- Calvin Watkins, ESPN Staff Writer
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GRAPEVINE, Texas -- On Tuesday afternoon, Dallas Cowboys owner/general manager Jerry Jones was basking in the glow of a major event from another sport coming to his $1.2 billion palace: a welterweight title boxing match featuring Manny Pacquiao and Joshua Clottey.
Jones is playing the part of a promoter and sharing fist bumps with one in Bob Arum. As far as his NFL team is concerned, Jones is being patient.
The Cowboys have done nothing in the infancy stages of free agency. Their rivals in the NFC East have all made moves.
"I watch keenly what they do," Jones said. "I don't get into or what they're going to do or how they do it. When they add or improve their roster, it gets my attention. We've got to win at least one or two games against those guys, so we keep a close eye on it just like they do on us. As far as feeling like that we're dropping behind, I don't feel that way."
The only player business the Cowboys have conducted involves placing tenders. Of the team's 13 restricted free agents, Dallas placed tenders on 11, signed one to a contract and let another go.
Wide receiver Miles Austin received the highest tender offer: a first-and-third-round tender worth $3.168 million. Jones would not discuss whether contract talks have started with Austin's agent, David Dunn.
It would cost an opposing team two draft picks and an expensive offer sheet to get Austin. The Cowboys would have to match that to retain Austin and would possibly gain two more draft choices if they let him go.
There are two issues regarding Austin's status that could affect the Cowboys. How much do you pay a receiver coming off a Pro Bowl year in which he caught 81 passes for 1,320 yards and a team-leading 11 touchdowns in his first full-time role?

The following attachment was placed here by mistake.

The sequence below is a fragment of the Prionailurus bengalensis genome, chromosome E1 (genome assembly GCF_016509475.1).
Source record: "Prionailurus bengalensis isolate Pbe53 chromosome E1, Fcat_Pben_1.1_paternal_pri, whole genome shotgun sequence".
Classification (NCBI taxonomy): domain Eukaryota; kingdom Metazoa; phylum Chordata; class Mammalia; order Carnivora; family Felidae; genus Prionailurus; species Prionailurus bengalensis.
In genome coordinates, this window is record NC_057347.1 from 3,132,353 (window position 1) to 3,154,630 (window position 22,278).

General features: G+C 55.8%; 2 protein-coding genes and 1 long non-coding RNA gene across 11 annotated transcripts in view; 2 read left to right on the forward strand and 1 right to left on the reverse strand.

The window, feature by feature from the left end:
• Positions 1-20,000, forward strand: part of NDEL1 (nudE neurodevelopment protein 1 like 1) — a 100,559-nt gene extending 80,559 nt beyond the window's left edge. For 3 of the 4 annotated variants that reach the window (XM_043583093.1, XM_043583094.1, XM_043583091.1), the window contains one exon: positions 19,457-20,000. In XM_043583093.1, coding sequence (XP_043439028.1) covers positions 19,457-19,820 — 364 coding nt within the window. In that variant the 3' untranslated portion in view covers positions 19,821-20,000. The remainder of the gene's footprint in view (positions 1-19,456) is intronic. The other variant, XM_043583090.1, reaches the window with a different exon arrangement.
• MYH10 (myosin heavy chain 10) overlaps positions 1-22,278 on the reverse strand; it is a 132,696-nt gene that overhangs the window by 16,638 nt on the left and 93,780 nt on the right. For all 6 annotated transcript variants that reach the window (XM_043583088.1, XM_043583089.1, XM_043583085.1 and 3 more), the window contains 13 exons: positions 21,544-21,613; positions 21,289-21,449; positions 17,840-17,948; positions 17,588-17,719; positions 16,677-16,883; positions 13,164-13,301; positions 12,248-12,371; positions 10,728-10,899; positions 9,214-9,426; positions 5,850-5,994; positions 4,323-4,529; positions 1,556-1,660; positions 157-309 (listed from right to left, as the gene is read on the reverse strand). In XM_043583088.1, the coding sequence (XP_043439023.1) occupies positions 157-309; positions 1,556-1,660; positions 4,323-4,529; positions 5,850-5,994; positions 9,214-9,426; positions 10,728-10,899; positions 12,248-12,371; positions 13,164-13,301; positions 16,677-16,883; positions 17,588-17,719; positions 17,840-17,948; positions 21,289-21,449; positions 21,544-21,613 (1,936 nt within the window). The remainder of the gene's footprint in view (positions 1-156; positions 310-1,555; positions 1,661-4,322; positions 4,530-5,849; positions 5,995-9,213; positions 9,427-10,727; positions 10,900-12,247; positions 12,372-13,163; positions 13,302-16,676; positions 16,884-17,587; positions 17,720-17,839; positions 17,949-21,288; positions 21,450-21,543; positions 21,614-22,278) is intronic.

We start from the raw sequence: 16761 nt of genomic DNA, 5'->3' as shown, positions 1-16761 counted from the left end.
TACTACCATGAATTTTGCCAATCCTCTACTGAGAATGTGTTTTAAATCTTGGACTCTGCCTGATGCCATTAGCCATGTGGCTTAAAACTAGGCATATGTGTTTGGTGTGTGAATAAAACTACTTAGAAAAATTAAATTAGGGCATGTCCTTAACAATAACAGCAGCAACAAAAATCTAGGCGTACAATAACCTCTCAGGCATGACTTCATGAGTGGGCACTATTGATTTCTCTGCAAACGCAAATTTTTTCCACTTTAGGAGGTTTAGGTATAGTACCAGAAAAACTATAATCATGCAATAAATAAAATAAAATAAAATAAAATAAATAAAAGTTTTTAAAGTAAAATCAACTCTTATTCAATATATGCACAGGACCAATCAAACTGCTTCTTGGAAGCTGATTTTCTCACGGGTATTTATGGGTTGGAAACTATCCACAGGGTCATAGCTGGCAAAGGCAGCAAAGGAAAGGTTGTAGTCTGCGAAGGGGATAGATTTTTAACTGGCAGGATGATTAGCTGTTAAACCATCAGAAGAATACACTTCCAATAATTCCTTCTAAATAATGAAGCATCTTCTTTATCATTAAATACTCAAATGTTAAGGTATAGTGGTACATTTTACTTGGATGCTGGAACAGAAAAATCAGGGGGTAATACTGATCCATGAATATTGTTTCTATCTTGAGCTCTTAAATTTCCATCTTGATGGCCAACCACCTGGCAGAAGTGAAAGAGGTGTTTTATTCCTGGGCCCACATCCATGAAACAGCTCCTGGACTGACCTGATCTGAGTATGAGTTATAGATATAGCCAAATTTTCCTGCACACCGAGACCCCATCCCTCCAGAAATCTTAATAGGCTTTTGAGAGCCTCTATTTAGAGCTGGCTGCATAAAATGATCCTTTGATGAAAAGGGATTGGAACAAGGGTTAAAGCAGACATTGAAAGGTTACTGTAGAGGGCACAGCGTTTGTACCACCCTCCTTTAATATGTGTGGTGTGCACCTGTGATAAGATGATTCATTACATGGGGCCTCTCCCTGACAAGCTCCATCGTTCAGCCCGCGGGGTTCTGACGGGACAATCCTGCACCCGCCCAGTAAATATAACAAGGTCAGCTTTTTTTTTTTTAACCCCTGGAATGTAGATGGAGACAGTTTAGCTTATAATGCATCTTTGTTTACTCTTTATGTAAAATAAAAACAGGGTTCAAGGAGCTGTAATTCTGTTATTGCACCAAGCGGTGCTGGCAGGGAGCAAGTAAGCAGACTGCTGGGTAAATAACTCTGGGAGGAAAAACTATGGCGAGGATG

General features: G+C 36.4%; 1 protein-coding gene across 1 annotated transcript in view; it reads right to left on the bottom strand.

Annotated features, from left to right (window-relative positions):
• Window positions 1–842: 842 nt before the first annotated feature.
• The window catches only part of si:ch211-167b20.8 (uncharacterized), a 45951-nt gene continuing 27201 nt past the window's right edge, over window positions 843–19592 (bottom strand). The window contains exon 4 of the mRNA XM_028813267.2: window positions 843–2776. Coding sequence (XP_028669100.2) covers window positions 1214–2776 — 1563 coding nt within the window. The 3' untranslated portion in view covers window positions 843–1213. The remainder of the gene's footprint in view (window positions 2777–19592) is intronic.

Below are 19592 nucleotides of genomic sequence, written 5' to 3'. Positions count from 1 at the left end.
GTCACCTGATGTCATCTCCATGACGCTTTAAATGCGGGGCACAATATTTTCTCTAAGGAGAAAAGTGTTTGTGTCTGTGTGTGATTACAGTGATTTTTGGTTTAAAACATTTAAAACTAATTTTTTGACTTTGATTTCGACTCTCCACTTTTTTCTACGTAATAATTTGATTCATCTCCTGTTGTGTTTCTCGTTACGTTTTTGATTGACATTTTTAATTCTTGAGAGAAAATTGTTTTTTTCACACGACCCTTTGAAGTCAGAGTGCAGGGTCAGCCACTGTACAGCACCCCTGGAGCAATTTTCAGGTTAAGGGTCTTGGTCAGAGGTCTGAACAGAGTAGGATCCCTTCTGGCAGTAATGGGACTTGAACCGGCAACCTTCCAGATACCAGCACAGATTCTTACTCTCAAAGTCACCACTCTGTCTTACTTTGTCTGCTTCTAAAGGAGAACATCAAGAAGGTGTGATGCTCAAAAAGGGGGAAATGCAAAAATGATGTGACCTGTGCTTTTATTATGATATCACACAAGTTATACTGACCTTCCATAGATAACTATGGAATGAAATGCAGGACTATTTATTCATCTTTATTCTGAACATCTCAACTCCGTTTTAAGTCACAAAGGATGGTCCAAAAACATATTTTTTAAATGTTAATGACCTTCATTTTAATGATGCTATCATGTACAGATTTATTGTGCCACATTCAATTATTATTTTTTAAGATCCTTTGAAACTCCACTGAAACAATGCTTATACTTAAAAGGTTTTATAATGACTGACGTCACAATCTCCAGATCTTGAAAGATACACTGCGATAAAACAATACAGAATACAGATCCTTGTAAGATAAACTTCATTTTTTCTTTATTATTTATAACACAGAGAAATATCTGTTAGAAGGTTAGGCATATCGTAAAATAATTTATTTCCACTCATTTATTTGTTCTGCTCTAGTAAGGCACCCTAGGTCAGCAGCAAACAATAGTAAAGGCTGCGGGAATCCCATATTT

Also, another team could sign Austin by inserting a so-called "poison pill" into the contract, making it difficult for the Cowboys to match. A team could guarantee all of Austin's salary, or parts of it, if he played a certain percentage of plays or games.
"That's always a concern," Jones said. "That's one of the things that need to be addressed in the new collective bargaining agreement."
Jones said those poison pills are intended to help the player but sometimes put teams at a disadvantage.
It would seem Austin will remain with the Cowboys because that's something Jones has said he wants. As far as upgrading the rest of the roster, what the Cowboys did last offseason has given Jones pause.
Sensabaugh, Olshansky and Brooking were given high praise by the Cowboys' coaching staff for their work, and their return is expected in 2010. Only Sensabaugh is a restricted free agent, and the Cowboys placed a second-round tender on him. The Cowboys expressed to Sensabaugh that they would like to have him long-term.
Jones doesn't feel he needs to upgrade too much on defense after seeing eight of his 12 draft picks from 2009 come from that side.
The Cowboys are hoping four linebackers (Jason Williams, Victor Butler, Brandon Williams and Stephen Hodge) can make an impact this year. Safety Michael Hamlin showed promise in training camp and the preseason before a broken wrist slowed his progress.
By making decisions early on, Jones said teams show their hand and that's something he's not willing to do at this stage.
So while the fight game invades his stadium this week, he sits back and monitors what's going on around the NFL before making a move.
"You just don't have a time in free agency when you don't have an opportunity to what fits you to help your team," he said. "I haven't experienced it. You're kind of paying a price to push your agenda early, that's pretty obvious and I say that both figuratively and literally. To push the agenda, if you let it come to you, you have the best chance of value for the Cowboys."
Cowboys' Jones in no hurry to reveal his free-agency plans so early in the game.